The richness of the human experience is that cultures and traditions are very specific to a time and place. While exploring how other people live is soul-enriching, it can also serve a scientific objective. Researchers have studied specific populations around the world to understand why some people are healthier than others.
The question of longevity is far from settled but research suggests calorie restriction may be a key contributor.
As Dr Sarah Brewer, Medical Director at Healthspan explained to Express.co.uk, animal studies suggest prolonged calorie restriction can extend lifespan but how far these findings can be extrapolated to humans is unknown.
“The strongest evidence comes from inhabitants of Okinawa island in Japan, where there are five times more centenarians compared with other industrialised countries,” she said.
“In Japan, longevity is sought through a philosophy of dietary restriction known as ‘hara hachi bu’ which translates as ‘eight parts out of 10’ – in other words, practitioners aim to eat only until they are 80 percent full.”
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According to Dr Brewer, scientists have recognised for over 80 years that restricting your calorie intake can improve health and has the potential to extend life – as long as you avoid vitamin and mineral deficiencies.
As she explained, the 80 percent full rule appears to be sufficient to activate SIRT1 production – a protein which promotes the long-term survival of irreplaceable cells by increasing free radical protection.
“If the gene that codes for SIRT1 is switched off or deleted then calorie restriction does not extend lifespans.”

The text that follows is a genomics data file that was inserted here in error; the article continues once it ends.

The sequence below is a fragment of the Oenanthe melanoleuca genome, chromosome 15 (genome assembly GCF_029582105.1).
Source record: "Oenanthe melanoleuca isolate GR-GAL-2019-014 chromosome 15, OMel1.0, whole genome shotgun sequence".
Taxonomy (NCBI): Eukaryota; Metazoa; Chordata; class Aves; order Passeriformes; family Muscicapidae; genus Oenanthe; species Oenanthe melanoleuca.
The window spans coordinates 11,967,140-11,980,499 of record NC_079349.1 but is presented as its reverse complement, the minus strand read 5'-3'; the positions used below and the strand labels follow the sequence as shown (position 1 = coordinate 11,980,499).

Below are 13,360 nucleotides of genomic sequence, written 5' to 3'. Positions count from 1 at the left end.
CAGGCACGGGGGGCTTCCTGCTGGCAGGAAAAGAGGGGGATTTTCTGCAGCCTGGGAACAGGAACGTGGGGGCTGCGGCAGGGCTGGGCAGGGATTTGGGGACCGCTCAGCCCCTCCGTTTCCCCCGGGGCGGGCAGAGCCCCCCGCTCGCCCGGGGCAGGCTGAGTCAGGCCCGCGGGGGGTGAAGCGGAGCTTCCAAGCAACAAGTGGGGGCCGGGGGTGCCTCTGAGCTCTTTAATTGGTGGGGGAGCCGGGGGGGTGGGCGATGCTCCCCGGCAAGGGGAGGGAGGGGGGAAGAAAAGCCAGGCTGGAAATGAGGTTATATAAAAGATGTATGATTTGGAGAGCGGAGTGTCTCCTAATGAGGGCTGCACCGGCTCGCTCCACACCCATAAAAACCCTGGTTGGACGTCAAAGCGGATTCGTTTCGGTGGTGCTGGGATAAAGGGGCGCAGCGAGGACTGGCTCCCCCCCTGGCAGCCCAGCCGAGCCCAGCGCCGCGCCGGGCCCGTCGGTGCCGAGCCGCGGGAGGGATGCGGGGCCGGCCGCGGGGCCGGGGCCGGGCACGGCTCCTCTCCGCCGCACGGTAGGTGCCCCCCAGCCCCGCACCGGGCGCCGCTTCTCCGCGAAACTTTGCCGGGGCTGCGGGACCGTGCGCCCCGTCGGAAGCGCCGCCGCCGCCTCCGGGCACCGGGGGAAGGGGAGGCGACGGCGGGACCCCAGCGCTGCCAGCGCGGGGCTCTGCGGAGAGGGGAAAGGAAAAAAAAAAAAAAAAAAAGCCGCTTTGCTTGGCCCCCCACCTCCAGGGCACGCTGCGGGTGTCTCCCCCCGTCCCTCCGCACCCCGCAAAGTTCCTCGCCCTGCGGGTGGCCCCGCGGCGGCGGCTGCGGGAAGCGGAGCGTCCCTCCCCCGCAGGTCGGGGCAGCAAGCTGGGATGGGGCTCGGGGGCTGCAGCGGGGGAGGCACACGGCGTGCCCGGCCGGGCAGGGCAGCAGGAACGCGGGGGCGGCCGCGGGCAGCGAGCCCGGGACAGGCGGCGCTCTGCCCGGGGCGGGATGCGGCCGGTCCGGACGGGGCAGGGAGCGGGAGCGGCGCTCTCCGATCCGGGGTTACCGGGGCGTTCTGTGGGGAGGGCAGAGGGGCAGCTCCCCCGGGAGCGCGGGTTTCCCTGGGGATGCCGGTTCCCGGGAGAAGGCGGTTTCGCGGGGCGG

Conversely, as Dr Brewer explained, if the SIRT1 gene is switched on then lifespan is extended.
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Research continues to elucidate the benefits of calorie restriction.
One study published in the Cell Metabolism journal this month concluded that cutting calorie intake by 15 percent over two years can slow ageing and protect against diseases such as cancer, diabetes, and Alzheimer’s.
A different, more extreme calorie-restricted diet study published in Science Translational Medicine showed that so-called “fasting-mimicking” diets practiced for five days a month for three months can also help the body with ageing.
There are some important considerations, however.
According to the NHS, very low calorie diets should only be followed under medical supervision for a maximum of 12 weeks.
“Do not follow a very low calorie diet unless a GP has suggested it to you,” warns the health body.
Also, very low calorie diets are less likely to be nutritionally complete as they provide far fewer calories than needed to maintain a healthy weight, it notes.
Very low calorie diets are not suitable if you are:
- Under 18
- Have had an eating disorder.
As well as looking at how much you’re eating, it also helps to think about other behaviours and habits you may have formed around food.
“You might already know which foods are healthy and unhealthy – but in practice it can be hard to break old habits,” says Bupa.
One handy tip is to try to stick to regular, planned meal times.
“If you feel hungry between meals, try having a glass of water and waiting 20 minutes to see if you still feel hungry,” advises Bupa.